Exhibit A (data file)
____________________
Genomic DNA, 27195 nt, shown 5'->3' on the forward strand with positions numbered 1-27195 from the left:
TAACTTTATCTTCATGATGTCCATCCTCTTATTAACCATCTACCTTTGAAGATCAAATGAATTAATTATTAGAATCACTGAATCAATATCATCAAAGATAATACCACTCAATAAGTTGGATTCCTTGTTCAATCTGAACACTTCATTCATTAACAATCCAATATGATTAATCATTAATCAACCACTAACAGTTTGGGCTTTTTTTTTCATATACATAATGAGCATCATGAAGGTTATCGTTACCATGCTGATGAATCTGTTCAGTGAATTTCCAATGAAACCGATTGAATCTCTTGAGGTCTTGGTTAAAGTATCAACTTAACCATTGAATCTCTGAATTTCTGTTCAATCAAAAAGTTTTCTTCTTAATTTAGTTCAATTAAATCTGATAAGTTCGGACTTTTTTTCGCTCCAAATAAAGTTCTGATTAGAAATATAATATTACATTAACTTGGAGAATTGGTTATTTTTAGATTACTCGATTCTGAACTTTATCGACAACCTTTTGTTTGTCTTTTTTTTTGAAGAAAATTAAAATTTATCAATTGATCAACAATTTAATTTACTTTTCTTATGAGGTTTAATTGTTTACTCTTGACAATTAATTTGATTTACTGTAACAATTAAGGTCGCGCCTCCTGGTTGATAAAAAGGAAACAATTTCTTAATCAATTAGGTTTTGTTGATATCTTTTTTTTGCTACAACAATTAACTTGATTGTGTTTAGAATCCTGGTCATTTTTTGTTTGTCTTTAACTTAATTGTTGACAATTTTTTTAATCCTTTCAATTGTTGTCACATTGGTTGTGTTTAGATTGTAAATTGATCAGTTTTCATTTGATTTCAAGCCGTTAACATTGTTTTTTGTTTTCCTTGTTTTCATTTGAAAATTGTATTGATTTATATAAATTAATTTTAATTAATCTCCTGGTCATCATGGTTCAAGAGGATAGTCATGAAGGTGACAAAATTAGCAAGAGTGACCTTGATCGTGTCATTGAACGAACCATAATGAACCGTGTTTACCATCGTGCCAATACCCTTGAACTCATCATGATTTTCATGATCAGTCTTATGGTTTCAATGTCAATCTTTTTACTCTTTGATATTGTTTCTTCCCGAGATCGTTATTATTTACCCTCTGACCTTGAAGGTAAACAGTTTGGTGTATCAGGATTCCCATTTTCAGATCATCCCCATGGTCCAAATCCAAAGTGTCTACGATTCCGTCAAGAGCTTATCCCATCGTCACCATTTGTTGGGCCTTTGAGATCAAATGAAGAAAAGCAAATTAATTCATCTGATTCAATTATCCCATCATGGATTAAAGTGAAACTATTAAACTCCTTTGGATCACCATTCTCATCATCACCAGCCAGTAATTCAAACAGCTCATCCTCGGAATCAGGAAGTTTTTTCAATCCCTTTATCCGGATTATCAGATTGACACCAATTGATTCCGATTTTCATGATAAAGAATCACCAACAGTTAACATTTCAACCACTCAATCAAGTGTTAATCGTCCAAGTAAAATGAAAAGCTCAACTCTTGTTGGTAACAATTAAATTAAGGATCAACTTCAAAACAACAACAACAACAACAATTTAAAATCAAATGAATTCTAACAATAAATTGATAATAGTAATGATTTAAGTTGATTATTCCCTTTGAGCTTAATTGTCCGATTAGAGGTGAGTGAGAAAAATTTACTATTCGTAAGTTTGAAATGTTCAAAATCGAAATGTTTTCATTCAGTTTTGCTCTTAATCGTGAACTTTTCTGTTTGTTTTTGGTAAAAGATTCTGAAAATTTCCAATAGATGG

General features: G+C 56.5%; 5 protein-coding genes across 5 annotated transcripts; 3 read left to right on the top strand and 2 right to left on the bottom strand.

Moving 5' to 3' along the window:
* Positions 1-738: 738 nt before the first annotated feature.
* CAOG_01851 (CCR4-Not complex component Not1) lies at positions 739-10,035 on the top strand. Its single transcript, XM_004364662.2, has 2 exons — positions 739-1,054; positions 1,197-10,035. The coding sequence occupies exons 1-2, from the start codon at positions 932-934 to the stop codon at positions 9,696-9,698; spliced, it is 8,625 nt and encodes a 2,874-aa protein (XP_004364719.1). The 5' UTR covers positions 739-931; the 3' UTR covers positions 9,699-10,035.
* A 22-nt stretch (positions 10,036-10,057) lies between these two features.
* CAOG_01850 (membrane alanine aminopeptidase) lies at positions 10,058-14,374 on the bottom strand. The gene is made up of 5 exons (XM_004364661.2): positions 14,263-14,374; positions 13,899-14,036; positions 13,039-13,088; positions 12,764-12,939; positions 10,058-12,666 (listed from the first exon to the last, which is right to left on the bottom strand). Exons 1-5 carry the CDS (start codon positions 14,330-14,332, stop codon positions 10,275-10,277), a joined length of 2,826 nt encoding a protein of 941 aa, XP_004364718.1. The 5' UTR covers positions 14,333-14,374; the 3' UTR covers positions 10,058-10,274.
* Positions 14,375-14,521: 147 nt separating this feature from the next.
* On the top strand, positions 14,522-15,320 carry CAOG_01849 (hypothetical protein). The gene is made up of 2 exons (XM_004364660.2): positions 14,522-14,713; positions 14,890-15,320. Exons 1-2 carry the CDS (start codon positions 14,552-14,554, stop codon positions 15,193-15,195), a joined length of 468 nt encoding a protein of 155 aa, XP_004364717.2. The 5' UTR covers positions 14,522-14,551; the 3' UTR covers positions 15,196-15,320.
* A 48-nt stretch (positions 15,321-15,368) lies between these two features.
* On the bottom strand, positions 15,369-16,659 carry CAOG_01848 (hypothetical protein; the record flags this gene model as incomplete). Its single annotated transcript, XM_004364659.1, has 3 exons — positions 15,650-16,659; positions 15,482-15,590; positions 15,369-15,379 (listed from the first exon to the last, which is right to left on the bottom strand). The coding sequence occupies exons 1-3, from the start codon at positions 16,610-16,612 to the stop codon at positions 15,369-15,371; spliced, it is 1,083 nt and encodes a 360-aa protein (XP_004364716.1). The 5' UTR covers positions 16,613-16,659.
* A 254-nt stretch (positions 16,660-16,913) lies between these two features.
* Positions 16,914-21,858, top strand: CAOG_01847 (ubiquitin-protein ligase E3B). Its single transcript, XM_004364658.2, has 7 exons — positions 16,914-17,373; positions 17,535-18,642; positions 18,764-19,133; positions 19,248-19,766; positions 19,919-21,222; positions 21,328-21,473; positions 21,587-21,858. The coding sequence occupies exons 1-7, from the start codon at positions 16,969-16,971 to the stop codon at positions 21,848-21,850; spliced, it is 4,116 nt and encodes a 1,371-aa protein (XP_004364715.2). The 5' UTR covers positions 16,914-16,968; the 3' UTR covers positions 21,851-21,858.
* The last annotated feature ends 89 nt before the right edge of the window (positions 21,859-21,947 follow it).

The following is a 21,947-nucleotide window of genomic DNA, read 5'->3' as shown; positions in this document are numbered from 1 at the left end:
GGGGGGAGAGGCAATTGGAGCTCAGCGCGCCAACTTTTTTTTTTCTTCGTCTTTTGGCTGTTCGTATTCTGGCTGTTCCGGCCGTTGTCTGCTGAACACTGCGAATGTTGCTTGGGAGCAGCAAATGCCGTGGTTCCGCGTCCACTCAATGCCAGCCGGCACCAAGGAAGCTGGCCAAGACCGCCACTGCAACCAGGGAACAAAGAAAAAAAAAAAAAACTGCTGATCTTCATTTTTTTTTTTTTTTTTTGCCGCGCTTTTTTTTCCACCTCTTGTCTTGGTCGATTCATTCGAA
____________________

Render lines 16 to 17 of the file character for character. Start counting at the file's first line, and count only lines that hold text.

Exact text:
The following is a 21,947-nucleotide window of genomic DNA, read 5'->3' as shown; positions in this document are numbered from 1 at the left end:
GGGGGGAGAGGCAATTGGAGCTCAGCGCGCCAACTTTTTTTTTTCTTCGTCTTTTGGCTGTTCGTATTCTGGCTGTTCCGGCCGTTGTCTGCTGAACACTGCGAATGTTGCTTGGGAGCAGCAAATGCCGTGGTTCCGCGTCCACTCAATGCCAGCCGGCACCAAGGAAGCTGGCCAAGACCGCCACTGCAACCAGGGAACAAAGAAAAAAAAAAAAAACTGCTGATCTTCATTTTTTTTTTTTTTTTTTGCCGCGCTTTTTTTTCCACCTCTTGTCTTGGTCGATTCATTCGAA